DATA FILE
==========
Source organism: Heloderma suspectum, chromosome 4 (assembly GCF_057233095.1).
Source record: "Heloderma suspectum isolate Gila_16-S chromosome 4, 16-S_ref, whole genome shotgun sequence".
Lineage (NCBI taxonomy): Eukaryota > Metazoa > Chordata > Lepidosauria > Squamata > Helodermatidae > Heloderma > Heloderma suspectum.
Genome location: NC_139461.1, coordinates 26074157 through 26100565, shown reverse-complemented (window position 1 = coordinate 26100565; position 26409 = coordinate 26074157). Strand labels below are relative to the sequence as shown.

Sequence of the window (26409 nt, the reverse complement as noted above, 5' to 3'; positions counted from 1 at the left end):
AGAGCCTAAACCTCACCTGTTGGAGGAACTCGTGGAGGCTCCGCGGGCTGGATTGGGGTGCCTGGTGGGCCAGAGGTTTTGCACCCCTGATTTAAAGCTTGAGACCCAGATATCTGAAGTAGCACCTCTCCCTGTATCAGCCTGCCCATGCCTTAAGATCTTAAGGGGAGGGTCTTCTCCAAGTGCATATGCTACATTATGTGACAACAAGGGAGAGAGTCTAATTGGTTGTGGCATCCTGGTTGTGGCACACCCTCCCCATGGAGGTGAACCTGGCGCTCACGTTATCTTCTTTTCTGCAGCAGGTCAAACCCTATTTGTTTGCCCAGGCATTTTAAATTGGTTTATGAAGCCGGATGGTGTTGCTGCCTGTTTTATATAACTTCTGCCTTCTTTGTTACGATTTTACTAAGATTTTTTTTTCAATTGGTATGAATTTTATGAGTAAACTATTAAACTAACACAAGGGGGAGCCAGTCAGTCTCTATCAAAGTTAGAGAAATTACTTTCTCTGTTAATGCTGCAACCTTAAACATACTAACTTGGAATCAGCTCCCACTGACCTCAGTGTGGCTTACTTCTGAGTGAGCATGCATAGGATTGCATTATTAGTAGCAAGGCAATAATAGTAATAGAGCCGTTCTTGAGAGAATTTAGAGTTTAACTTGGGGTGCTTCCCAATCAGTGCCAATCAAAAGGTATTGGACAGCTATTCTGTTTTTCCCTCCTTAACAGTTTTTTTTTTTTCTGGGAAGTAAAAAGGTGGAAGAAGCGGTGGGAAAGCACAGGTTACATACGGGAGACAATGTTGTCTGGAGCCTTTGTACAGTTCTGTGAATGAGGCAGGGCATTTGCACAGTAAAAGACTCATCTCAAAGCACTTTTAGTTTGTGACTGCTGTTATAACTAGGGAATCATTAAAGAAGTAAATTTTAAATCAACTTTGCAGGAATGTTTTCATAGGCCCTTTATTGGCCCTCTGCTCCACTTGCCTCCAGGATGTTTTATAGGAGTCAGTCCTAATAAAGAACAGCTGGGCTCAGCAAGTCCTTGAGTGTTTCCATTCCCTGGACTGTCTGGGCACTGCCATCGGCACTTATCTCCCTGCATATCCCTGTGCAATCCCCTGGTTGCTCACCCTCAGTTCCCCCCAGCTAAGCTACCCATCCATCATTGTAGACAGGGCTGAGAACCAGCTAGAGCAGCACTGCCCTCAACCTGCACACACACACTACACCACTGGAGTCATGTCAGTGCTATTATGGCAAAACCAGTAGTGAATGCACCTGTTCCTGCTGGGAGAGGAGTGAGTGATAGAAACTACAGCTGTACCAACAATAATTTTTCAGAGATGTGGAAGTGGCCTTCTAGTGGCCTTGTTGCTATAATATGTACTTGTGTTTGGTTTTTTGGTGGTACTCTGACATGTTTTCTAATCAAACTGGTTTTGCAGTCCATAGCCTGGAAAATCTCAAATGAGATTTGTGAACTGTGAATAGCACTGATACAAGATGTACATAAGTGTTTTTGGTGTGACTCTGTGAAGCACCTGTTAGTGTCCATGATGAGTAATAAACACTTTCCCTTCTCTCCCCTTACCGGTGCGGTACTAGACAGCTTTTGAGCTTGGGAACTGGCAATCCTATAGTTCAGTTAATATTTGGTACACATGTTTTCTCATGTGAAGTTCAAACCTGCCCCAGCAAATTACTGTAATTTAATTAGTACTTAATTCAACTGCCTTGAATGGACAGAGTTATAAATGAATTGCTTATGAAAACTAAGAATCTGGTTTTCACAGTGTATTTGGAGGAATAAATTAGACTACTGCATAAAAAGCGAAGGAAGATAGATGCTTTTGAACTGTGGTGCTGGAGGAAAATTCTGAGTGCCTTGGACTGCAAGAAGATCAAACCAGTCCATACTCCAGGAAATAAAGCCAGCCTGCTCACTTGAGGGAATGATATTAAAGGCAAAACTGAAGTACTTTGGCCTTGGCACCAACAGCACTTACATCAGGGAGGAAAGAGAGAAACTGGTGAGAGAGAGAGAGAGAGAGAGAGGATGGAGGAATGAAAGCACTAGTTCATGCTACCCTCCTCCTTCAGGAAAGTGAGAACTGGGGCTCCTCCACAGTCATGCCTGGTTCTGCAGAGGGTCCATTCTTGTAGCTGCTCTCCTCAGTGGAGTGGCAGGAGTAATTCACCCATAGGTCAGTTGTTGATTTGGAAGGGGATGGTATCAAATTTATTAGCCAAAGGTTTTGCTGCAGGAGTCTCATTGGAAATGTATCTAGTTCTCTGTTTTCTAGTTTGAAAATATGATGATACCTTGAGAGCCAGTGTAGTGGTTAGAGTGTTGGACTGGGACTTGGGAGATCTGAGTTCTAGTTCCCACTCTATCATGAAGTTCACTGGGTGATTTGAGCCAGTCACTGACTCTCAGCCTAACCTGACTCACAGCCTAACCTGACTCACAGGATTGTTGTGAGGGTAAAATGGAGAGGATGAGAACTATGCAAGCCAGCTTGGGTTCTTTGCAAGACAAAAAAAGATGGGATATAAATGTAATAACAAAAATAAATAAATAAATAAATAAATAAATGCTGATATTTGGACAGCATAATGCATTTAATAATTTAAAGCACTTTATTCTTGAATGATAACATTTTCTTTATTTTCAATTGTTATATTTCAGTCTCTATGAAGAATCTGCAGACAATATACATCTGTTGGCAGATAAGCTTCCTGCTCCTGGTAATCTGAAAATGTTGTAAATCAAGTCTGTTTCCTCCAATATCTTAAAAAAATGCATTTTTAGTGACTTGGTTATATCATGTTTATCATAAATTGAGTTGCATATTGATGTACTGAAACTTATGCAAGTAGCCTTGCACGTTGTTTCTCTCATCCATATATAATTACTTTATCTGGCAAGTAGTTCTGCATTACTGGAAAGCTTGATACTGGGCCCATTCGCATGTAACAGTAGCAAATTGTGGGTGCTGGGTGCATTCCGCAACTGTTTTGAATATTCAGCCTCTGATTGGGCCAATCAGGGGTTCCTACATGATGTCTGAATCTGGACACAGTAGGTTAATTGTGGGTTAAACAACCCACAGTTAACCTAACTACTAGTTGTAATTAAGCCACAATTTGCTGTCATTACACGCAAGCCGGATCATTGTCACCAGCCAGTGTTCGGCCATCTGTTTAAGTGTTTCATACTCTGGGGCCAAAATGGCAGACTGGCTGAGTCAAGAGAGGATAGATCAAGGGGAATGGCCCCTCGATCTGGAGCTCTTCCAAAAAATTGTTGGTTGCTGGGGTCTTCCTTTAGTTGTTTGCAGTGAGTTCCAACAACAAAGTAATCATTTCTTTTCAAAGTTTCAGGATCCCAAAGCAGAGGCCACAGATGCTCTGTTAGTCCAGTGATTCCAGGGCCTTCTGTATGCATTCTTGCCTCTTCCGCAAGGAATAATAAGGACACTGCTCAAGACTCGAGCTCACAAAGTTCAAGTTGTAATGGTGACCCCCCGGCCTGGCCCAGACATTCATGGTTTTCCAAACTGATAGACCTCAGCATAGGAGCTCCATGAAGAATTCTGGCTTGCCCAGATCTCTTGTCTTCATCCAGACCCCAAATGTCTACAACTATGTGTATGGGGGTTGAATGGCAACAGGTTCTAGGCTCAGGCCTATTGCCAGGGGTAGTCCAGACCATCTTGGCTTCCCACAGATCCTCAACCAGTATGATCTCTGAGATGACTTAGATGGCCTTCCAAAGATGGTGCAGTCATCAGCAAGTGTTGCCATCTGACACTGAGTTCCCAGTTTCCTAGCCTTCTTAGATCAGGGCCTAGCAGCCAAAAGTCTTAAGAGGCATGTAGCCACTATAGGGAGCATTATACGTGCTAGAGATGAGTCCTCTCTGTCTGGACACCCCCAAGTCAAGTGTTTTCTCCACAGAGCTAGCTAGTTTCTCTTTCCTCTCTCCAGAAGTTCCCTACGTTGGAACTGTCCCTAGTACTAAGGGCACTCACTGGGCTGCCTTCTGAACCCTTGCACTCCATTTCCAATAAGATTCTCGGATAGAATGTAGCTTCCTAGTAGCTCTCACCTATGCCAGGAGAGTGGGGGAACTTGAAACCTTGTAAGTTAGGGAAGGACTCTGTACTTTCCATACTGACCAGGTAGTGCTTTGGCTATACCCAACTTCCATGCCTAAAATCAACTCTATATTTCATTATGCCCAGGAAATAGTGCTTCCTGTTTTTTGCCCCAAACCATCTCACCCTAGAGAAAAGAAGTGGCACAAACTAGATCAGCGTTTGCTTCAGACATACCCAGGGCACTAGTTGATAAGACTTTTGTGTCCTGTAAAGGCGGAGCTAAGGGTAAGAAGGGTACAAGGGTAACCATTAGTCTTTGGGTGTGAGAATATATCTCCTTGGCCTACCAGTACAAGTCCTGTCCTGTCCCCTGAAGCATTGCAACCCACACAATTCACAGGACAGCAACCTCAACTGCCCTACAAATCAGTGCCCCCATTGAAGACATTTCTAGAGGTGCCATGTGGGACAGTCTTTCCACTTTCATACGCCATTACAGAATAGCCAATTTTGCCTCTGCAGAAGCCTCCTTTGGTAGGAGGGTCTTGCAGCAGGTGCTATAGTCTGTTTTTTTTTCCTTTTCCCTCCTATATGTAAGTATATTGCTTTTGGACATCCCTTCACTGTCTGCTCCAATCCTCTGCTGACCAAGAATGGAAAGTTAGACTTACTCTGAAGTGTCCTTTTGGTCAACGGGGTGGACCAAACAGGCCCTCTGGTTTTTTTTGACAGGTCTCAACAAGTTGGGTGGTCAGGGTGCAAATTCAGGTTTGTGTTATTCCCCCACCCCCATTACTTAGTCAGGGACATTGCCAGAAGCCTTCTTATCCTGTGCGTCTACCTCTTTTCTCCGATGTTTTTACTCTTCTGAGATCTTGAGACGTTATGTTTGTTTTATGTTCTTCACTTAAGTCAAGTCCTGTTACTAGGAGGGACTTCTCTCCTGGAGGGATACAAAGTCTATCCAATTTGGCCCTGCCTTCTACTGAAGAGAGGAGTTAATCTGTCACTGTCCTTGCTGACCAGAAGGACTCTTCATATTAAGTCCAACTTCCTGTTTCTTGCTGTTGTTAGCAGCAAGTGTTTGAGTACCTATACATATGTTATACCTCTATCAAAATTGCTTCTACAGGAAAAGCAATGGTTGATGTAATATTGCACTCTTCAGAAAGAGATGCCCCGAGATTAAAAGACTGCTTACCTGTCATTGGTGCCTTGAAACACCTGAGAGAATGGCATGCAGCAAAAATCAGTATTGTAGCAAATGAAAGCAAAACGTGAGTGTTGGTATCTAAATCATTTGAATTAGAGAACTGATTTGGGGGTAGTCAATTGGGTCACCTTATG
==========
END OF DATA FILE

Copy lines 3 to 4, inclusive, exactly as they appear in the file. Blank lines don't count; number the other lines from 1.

Lineage (NCBI taxonomy): Eukaryota > Metazoa > Chordata > Lepidosauria > Squamata > Helodermatidae > Heloderma > Heloderma suspectum.
Genome location: NC_139461.1, coordinates 26074157 through 26100565, shown reverse-complemented (window position 1 = coordinate 26100565; position 26409 = coordinate 26074157). Strand labels below are relative to the sequence as shown.